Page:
This is another story that slow-drips on detail - you don't know immediately that Tommie is "more black than white" and that he's an ANC member. You don't get a full picture of dead Sarah Nobrega and why she left until pretty much the end of the story. While Molly pretty much tells you early on that she's with Rollo because, well, where else is she to go, nothing in the beginning prepares you for what happens in the end. I wish the story was more vivid, that the imagery was "painted" as opposed to having the surroundings reeled off like lists, but this seems to be Keegan's style: you're told only what you need to know at this moment. You will know more when the time is right, and it works.
I like the characterization of this very much. The voices are very distinct, and Molly is very well-drawn. You know, right from the onset, her fears of being alone and her regrets, the single-mindedness with which she carries on her tasks about the house, and even feel some pity when watching her maneuver the minefield that is living Rollo. And we are told everything we need to know about Rollo, except that one important thing -- I'd hate to spoil it for whoever hasn't read the piece yet -- but you can almost hear the gruffness of his tone, and the reason for the self-righteousness with which he talks about Sarah in the beginning becomes all to clear at the end of the story.
For outsiders to South Africa's post-apartheid society like me, it is nice to have the scene at the hairdressers where one gets some insight into what the big deal was about Tommie being black and an ANC person. He is colored, but he's picked a side, and the parallel is made quite clear that Tommie bringing his black-power ANC life into the neighborhood is not unlike Tommie bringing his, well, blackness into Sarah’s family. I like how the race issue is layered with resentment for his apparent role in Molly losing her daughter (we think this until the end of the story) and Rollo not getting along with Sarah. Race here reminds me of what we are seeing in parts of the U.S. polity in the Obama era: while not the sole cause for animus, race acts as a sort of amplifier of difference that further sours discourse and deepens resentment. In the case of this story, race makes more stark the differences between the kind of the life she led in her marriage, and the life she left behind with her mother.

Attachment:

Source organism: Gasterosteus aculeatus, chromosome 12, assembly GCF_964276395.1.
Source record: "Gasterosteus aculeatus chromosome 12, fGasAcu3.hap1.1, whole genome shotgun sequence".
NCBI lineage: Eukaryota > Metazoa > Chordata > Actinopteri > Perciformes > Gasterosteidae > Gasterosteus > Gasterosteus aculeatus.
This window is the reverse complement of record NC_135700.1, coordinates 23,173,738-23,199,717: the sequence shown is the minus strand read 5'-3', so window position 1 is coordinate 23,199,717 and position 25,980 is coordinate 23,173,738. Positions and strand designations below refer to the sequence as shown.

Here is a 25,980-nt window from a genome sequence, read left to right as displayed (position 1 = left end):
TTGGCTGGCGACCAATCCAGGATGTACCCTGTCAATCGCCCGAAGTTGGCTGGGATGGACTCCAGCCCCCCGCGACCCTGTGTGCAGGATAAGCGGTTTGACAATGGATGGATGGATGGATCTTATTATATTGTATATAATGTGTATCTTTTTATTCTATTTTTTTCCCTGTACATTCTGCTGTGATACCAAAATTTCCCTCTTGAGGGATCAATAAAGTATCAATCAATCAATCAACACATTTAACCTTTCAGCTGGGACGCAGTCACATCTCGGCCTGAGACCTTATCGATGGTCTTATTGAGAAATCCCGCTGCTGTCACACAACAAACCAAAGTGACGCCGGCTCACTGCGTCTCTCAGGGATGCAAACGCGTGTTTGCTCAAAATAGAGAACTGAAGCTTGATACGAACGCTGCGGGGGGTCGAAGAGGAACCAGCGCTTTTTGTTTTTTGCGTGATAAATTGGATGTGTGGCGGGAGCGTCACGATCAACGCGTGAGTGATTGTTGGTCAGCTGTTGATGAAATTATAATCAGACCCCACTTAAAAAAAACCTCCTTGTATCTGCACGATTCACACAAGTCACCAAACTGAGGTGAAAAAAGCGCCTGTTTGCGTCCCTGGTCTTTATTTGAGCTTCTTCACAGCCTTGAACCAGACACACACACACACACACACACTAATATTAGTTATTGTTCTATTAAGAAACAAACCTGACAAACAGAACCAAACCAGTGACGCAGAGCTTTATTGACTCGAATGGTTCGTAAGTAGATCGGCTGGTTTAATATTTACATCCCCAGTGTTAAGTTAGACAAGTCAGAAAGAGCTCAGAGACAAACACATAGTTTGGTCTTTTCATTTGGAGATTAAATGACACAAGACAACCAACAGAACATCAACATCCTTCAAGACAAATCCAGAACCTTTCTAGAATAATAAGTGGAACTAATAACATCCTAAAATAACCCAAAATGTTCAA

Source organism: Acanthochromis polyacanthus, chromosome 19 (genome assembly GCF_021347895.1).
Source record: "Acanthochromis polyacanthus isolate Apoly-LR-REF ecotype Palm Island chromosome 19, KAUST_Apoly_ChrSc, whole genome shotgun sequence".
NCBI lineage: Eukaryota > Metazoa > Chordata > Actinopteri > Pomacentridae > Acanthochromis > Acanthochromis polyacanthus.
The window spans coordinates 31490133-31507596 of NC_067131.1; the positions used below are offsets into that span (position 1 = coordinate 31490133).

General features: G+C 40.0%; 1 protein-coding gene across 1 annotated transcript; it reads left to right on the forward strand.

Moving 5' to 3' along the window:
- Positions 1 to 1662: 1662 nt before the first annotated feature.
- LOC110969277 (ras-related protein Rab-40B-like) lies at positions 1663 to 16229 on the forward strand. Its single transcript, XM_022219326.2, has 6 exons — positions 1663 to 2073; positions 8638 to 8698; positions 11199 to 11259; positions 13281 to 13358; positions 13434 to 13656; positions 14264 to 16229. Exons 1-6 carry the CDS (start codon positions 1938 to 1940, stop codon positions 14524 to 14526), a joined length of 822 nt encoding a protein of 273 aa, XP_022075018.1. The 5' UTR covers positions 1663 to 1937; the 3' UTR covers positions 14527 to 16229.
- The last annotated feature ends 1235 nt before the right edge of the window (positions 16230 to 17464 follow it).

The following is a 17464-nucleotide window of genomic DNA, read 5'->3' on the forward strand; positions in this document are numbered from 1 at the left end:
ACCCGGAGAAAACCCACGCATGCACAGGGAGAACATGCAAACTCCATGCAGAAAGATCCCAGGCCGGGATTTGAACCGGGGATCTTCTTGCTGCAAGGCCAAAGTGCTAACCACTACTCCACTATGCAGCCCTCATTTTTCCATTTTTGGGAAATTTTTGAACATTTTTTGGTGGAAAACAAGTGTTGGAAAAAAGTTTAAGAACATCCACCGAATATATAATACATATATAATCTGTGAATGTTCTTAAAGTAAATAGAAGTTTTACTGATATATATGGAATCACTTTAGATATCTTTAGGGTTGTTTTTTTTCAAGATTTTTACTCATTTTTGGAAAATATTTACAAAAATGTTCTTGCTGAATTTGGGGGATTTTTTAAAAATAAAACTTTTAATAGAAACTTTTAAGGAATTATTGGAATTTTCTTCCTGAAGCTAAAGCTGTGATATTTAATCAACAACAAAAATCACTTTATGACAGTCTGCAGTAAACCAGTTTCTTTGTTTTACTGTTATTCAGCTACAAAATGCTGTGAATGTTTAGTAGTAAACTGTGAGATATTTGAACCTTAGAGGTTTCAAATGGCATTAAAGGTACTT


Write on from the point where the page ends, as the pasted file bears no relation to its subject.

It is very difficult to not think of J.M. Coetzee's Booker Prize-winning Disgrace when you read this story, and compare the way race is handled in both. Both paint grim pictures on race relations in South Africa, and the tension that follows when black and white "worlds" collide. The collision in this story, at the funeral service at the church hall with Tommie's black ANC friends, is much less violent than the rape in Disgrace, but still hostile and the discomfort of the two whites, Rollo and Molly, was very telling.
Below is the major quote of the story, and it comes early on:
He knows that all citizens are equal in the new South Africa, but he can’t help but feel some people’s pain more than others’. That’s just the way he is, and the newspapers and television people seem to think the same way, to judge by the posse of reporters and cameras outside Sarah Nobrega’s flat in Goodwood when he left.
There is a certain, for lack of a better word, selfishness in this quote that permeates the entire story. Molly is more concerned about her sense of normalcy than putting her daughter’s killer to justice. Rollo is more concerned about himself than anyone else and, as is hinted, even killed Molly’s daughter out of this selfishness. Sarah didn’t much care about how Tommie would received in her family; she went ahead and married him anyway. It is not for nothing that the only one who made a move that would affect the lives of everyone else in the most positive way was shot dead. It’s an insightful, quietly damning portrait of the people depicted in the story, and perhaps of South Africa's new society at large.
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